Miley Cyrus’s “Flowers” may sound like a simple pop song upon first listen, but the song draws from a rich history of music and culture. The song features light synthesizer chords that are prevalent in the pop genre, but also incorporates multiple elements of disco music. Specifically, the song’s pulsing bass line and chorus of background vocals give it that distinctive feeling that makes you want to dance. The chords in the song’s hook also pull from Gloria Gaynor’s “I Will Survive” which sports similar themes of empowerment and is likely the most prolific disco song of all time. But, simply listening to the accompanying elements would miss the focus of the song. At its core, “Flowers” is a deconstruction of modern love songs; specifically, Bruno Mars’ “When I Was Your Man.” “Flowers” interpolates (or reuses) the melody of Mars’ song but changes the lyrics to reflect her own perspective. Instead of Mars’ line “I should’ve bought you flowers,” “and held your hand,” Cyrus changes the lyrics to, “I can buy myself flowers and hold my own hand.” By using elements of a classic modern love song, Cyrus directly attacks modern messaging around romance, concluding that, “I can love me better than you can.”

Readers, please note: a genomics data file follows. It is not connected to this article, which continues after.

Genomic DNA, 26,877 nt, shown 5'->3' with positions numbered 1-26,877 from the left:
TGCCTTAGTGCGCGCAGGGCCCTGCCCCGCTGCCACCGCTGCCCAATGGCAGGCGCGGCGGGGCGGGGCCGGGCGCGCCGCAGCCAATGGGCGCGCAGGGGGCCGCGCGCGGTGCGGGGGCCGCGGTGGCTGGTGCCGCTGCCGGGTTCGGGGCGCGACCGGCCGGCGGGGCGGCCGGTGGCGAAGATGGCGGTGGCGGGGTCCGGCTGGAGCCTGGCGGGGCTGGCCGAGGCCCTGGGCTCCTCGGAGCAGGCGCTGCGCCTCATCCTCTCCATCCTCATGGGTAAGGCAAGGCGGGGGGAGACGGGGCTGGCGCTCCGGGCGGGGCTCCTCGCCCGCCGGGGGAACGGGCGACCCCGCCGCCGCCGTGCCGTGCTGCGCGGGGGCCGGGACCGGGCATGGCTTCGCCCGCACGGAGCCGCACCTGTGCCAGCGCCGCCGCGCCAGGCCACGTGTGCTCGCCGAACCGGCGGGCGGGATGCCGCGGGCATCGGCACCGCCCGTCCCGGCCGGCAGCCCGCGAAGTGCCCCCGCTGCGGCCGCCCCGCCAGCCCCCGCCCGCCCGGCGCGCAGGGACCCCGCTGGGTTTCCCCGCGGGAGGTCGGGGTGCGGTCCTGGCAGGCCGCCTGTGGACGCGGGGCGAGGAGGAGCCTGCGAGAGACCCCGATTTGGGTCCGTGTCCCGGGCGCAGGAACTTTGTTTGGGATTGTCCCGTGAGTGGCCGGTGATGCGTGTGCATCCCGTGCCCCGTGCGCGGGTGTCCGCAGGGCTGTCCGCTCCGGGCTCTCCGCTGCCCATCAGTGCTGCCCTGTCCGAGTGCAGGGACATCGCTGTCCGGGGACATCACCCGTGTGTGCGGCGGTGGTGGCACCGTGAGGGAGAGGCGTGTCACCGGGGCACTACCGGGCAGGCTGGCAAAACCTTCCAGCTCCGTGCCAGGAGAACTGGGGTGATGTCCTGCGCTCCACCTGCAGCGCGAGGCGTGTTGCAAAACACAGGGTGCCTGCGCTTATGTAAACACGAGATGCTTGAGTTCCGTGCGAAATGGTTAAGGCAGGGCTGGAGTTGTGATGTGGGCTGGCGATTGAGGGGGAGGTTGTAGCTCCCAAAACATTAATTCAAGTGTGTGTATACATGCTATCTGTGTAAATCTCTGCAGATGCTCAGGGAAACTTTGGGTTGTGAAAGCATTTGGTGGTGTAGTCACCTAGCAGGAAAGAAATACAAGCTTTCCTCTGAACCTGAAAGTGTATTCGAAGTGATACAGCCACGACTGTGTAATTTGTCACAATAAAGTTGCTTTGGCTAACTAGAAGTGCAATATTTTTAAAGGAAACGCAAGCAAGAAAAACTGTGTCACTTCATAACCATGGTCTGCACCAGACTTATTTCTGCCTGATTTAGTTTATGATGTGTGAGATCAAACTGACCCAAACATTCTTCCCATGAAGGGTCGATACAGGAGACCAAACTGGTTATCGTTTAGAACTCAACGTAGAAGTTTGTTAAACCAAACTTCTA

In a similar vein, SZA’s “Kill Bill” explores the idea of a breakup but through the lens of SZA planning to murder her ex-boyfriend. “Kill Bill” also features a synth melody, however, SZA’s melody sounds almost discordant and reminiscent of sirens. This feeling mimics the artist’s own emotional state as she sings about the murder saying, “if I can’t have you no one should.” The song also focuses on its historical predecessors; though not from the history of music. Rather, SZA draws from film, specifically Quentin Tarentino’s film Kill Bill (of which the song gets its name). In the film, The Bride, the film’s protagonist, seeks revenge on her own ex-boyfriend due to his murder of her husband. In this way, SZA compares herself to both the film’s protagonist and antagonist since, like The Bride, she wants to kill her ex-boyfriend but, like the film’s antagonist, she is unwilling to see her prior partner happy with anyone else. By referencing film history, SZA is able to create a complex perspective where the listener simultaneously understands her motivations but also recognizes that she is wrong.
While the two songs’ commentary about the topic of break-ups somewhat contradict, both songs’ focus of loss is reflected in their respective album cover. In both, the artist is depicted alone, center frame, on a blue background. SZA’s cover feels reflective as her back is turned to the camera and she sits on a diving board facing an endless ocean. On the other hand, Cyrus’s cover feels rebellious and bold with her facing the camera hanging from a trapeze. In both cases, the covers represent the mood and feel of the pieces. Like the songs themselves, the covers rely on many of the same fundamental building blocks but feel entirely different.